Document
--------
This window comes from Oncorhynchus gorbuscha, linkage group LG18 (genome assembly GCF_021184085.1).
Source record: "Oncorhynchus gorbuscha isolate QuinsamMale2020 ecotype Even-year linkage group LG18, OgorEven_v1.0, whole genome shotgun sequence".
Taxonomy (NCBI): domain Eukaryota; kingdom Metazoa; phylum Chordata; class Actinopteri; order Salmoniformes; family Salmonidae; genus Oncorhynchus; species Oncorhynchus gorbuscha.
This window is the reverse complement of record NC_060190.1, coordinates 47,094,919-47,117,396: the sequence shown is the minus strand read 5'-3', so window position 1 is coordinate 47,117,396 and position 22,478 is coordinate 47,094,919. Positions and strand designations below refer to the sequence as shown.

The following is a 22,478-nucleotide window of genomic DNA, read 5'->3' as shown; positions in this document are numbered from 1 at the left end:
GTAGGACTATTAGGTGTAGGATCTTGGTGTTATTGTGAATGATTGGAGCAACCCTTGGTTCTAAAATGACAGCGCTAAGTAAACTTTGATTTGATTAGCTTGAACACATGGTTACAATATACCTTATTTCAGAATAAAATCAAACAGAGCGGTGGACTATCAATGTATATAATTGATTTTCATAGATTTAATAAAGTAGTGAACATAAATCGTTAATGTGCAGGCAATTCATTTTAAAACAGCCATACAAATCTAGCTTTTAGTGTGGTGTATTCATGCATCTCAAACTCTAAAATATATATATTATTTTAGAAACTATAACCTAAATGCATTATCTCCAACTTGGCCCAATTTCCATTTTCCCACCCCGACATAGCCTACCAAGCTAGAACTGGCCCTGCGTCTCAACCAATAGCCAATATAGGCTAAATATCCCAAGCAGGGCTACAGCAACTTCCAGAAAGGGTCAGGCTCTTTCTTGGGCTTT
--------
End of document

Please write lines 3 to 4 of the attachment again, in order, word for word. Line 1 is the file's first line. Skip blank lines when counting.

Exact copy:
Taxonomy (NCBI): domain Eukaryota; kingdom Metazoa; phylum Chordata; class Actinopteri; order Salmoniformes; family Salmonidae; genus Oncorhynchus; species Oncorhynchus gorbuscha.
This window is the reverse complement of record NC_060190.1, coordinates 47,094,919-47,117,396: the sequence shown is the minus strand read 5'-3', so window position 1 is coordinate 47,117,396 and position 22,478 is coordinate 47,094,919. Positions and strand designations below refer to the sequence as shown.